The Bicentennial National Trail (BNT) passes right through the middle of Kilkivan, west of Gympie. This delightful small town was the perfect place for us to start today’s adventure.
The forecast for this late spring day was “hot with thunderstorms”, so we packed plenty of water (and rain jackets) and set off from Kilkivan towards the hills to the south. We planned to trace out a large loop heading south to Black Snake, then returning to town via the BNT.
Kilkivan has a fascinating history.
It sits close to the border between the traditional lands of the Gubbi Gubbi and Wakka Wakka indigenous people. Mount Boo-Boo, just a couple of kilometres out of town was used to send smoke signals by men who had recently been initiated in a Bora ceremony. “Boo Boo” means “Big Smoke”.
It also sits astride an old railway line that once stretched from Gympie to Kingaroy. The railway line supported the timber, farming and mining activities in the region.
Gold was first discovered here in 1852, sparking a gold rush in the Gympie region. This was the first gold ever discovered in Queensland, and the revenue from the precious metal provided a much-needed injection into the finances of the newly formed state.
The railway line closed in 2011, and there are hopes that it will eventually form part of a rail-trail between Kingaroy and Theebine.
We had to follow the Wide Bay Highway for a few minutes as we rode out of town, but it was a quiet day, and it didn’t take long before we left the paved road behind.
Black Snake Road twisted over rolling hills through green farms towards the strangely named locality of “Black Snake”. I wondered what sort of creatures we’d find there.
I had ulterior motives for following this road.
Paul had ridden up the BNT south of Kilkivan the week before, and told me how steep it was.
Since we were riding a loop, I figured it would be easier riding down those steep hills rather than up them.
The solution was to get up into the hills via an easier route – Black Snake Road, then enjoy the downhill thrills later in the ride.
This was certainly an easier route. For about fifteen kilometres we enjoyed a fairly “cruisy” ride along the quiet gravel road.
We had a short break when the GPS told us the gradient ahead was about to get steeper.
“Gee it can’t be good if the road is so steep they have to pave it!”
Darb worried that the short section of paved road at the bottom of the hill meant that it might be steep.
It was – but Darb beat Paul and me to the top, so he didn’t need to worry.
There was an abandoned gold mine at the top of the hill.
The open-cut mining operation has left a couple of large artificial lakes behind.
The second lake was covered in water lillies. Eric told us we shouldn’t swim in the lakes at mine sites, so I resisted the temptation to take a plunge…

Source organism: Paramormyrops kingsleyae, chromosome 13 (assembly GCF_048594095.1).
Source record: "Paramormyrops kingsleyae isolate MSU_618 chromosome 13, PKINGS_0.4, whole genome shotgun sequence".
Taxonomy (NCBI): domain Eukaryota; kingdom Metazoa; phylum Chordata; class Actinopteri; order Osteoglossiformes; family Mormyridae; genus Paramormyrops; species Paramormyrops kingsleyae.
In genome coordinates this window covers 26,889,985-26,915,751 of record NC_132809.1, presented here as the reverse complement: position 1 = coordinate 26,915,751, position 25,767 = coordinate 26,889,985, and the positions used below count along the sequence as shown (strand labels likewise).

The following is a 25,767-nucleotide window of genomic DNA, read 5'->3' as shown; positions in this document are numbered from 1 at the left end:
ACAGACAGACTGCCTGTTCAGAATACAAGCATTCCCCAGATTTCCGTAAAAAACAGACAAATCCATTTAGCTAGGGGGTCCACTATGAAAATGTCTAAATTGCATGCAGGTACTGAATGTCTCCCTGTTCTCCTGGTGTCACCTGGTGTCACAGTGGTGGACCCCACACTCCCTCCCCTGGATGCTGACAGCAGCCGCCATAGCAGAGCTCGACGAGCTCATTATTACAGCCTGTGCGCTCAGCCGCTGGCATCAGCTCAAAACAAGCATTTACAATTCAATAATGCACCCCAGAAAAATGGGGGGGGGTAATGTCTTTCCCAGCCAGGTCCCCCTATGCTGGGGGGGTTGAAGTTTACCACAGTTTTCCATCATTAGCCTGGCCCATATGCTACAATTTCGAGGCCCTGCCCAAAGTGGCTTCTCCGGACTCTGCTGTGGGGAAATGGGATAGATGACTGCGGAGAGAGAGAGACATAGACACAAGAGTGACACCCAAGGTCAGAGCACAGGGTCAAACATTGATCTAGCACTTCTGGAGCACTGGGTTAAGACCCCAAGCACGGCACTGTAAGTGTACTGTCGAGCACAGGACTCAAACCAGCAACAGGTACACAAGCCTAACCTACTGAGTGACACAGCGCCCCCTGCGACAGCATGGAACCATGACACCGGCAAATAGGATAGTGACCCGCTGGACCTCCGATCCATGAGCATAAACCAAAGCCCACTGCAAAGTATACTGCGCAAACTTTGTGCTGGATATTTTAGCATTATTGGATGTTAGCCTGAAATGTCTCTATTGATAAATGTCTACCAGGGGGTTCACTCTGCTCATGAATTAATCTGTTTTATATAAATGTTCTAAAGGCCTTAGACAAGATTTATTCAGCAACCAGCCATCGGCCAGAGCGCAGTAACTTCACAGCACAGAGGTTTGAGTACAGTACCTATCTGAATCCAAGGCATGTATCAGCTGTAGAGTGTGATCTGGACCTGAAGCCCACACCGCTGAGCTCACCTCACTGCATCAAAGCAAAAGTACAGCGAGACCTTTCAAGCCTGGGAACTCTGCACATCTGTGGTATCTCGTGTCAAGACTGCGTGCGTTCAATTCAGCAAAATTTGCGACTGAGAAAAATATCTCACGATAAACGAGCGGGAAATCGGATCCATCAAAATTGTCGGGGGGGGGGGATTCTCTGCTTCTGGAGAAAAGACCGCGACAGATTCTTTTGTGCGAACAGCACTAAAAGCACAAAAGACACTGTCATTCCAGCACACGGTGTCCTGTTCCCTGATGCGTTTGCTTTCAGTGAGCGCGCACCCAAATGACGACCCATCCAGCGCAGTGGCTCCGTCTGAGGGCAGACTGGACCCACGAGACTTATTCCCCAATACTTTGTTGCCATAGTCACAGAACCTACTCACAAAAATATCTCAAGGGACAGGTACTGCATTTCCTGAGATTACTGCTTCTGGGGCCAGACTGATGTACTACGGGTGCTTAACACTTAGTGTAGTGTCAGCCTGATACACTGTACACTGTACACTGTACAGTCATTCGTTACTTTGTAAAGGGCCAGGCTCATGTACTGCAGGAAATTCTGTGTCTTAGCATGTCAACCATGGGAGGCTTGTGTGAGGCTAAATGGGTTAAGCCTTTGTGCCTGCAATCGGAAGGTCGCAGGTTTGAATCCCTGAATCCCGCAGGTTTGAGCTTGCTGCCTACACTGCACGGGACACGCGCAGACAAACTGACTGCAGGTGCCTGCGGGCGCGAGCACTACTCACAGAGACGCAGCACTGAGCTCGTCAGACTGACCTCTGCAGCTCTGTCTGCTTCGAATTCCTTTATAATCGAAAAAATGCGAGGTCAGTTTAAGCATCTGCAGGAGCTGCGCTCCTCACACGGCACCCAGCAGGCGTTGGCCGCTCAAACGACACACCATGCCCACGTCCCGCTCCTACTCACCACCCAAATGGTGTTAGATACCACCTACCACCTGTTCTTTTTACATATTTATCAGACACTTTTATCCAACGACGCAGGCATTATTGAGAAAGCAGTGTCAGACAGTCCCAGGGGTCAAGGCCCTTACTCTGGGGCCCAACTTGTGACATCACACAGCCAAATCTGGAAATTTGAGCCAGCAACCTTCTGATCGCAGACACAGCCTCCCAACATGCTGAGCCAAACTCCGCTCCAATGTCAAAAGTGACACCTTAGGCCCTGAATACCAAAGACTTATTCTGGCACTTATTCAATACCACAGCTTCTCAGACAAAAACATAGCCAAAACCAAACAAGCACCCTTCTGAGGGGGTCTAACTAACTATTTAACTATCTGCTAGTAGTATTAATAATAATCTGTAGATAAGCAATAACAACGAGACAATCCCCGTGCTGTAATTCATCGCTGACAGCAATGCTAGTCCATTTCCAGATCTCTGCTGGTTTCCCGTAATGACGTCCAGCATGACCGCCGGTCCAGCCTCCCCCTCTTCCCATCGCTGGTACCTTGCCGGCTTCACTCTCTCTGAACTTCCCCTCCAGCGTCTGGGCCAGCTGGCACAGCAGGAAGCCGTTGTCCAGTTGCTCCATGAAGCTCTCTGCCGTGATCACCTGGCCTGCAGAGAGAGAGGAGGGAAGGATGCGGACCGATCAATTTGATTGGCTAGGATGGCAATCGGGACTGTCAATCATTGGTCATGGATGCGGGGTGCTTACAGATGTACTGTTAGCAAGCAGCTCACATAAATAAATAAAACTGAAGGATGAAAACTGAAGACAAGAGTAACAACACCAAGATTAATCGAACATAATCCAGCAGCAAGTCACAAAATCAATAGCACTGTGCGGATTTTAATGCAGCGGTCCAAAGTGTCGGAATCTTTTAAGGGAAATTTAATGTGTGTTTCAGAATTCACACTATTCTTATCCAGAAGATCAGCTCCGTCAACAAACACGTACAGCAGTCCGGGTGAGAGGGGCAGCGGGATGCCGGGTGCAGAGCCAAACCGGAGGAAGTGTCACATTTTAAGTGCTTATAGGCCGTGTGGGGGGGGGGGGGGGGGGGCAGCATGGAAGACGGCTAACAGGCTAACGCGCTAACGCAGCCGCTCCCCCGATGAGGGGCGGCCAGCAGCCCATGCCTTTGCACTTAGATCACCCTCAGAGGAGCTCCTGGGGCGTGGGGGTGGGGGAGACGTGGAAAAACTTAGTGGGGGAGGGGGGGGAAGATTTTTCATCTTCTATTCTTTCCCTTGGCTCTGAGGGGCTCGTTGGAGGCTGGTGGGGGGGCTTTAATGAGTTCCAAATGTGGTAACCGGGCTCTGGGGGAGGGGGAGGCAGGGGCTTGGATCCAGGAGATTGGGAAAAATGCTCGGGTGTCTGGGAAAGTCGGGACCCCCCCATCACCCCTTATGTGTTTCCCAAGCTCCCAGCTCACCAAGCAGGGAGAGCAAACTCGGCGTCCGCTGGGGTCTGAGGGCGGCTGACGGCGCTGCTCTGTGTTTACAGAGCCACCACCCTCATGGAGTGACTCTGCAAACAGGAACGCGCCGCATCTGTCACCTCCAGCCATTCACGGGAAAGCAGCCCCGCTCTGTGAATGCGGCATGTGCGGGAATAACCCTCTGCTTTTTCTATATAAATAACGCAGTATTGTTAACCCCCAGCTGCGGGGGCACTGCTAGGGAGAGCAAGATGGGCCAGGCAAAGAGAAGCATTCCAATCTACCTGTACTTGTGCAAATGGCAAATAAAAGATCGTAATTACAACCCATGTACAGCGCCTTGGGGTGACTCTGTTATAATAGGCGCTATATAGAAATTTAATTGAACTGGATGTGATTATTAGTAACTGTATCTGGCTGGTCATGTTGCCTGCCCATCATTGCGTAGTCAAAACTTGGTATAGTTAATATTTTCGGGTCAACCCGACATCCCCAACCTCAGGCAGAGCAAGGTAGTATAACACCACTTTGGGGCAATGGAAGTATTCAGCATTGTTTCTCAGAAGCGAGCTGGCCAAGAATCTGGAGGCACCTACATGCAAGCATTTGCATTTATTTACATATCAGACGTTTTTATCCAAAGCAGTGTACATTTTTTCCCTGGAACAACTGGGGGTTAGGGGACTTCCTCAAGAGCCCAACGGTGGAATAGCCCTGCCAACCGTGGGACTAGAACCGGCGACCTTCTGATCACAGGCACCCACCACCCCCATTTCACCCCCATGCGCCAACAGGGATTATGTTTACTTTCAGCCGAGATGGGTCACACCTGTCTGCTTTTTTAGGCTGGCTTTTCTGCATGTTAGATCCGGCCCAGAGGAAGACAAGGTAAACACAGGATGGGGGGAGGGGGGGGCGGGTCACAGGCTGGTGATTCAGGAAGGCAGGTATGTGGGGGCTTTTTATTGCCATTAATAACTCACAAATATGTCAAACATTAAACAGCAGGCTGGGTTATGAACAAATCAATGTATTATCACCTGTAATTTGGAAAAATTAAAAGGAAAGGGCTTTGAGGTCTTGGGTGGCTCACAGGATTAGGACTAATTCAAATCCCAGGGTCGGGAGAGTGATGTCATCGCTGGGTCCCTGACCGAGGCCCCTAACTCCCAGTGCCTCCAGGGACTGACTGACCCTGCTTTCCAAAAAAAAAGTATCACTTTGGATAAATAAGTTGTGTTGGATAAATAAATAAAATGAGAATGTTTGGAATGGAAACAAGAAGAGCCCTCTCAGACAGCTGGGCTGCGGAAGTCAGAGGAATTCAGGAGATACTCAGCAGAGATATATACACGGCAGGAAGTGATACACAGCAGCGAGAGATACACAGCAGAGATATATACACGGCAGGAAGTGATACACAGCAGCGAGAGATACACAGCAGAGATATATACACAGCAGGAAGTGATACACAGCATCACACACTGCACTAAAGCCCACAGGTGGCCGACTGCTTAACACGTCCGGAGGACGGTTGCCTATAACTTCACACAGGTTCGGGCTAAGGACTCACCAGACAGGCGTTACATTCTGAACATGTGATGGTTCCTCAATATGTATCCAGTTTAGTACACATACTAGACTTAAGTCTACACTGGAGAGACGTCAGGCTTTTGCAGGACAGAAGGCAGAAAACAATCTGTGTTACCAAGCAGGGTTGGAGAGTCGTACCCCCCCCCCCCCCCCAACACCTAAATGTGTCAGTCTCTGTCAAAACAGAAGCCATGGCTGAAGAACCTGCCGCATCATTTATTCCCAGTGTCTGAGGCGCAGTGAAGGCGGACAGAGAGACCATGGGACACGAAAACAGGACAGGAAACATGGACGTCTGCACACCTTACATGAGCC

But I had a bit of a wade around in the shallows admiring the lillies.
The day grew hot, and the cool shade by the shoreline was a perfect spot for a short snack.
At this point we pointed our bikes eastward, and started following the BNT back towards Kilkivan.
The wide gravel road devolved into a pleasant narrow track which passed through numerous properties.
One landowner wanted to make it very clear where the trail went, so that travellers didn’t end up getting lost on his land.
It started as a gentle downhill slope, but as we rode it, the trail grew steeper.
(Photo: Tony Ryan)
In one or two spots I wondered whether I should have dismounted and just walked down the hill.
I cautiously navigated around the tricky bits.
The huge tyres of Darb’s fat bike hugged the ground. He powered down the rough trails without a second thought.
Paul followed closely behind. His bike is similar to mine, but his super-powers allow him to ride downhill faster than I could.
(Photo: Tony Ryan)
Thankfully we all reached the bottom in one piece – some of us slower than others.
(Photo: Tony Ryan)
At the bottom of the descent we crossed Fat Hen Creek (what a strange name).
There was once a copper smelter up the end of this valley. Built in 1870, all that remains of it is a 16 metre tall stone chimney.
The final leg of our journey followed the creek north out of a long valley back towards Kilkivan.
As we crossed the creek several times I thought that this might be a difficult place to get out of after heavy rain. Thankfully the forecast rain today was holding off.
Hills rose up either side of the valley, but we were fortunate to have gentle gradients on the road.
As we approached Kilkivan my legs grew tired. The remaining small climbs seemed ten times higher than they really were.
After one last climb, Kilkivan finally lay before us. It was a relief to roll down the gentle grassy slopes into town.
The big old friendly pub beckoned to us with promises of cold drinks and good food. How could we resist?
We rode a total of 48km in about four and a half hours. During that time we climbed a total of 1,080m in vertical ascent, and I burned about 2,500 kcal.
The steep technical descent from Mount Clara makes this a challenging ride. And while the last few hills at the northern end of Rossmore Road seemed deceptively small, they were difficult on a hot day after riding almost 50km.
Darb reckons this one rates 8 out of 10 on the tough-o-meter. I’m a bit softer – I think it’s about 8.5. We all agreed this would even be more difficult in the middle of summer.
This loop is more enjoyable done in an anti-clockwise direction. I can’t imagine anyone enjoying the climb up Mount Clara from Rossmore Road.
Thanks Darb and Paul for another fun day out on the bikes!
And thanks Eric and Paul for being great guinea pigs and doing the hard parts of this course a couple of weeks earlier so we knew where not to go 🙂
Max elevation: 545 m
Min elevation: 149 m
Total climbing: 1419 m
Total descent: -1378 m
Average speed: 17.30 km/h
Total time: 04:27:33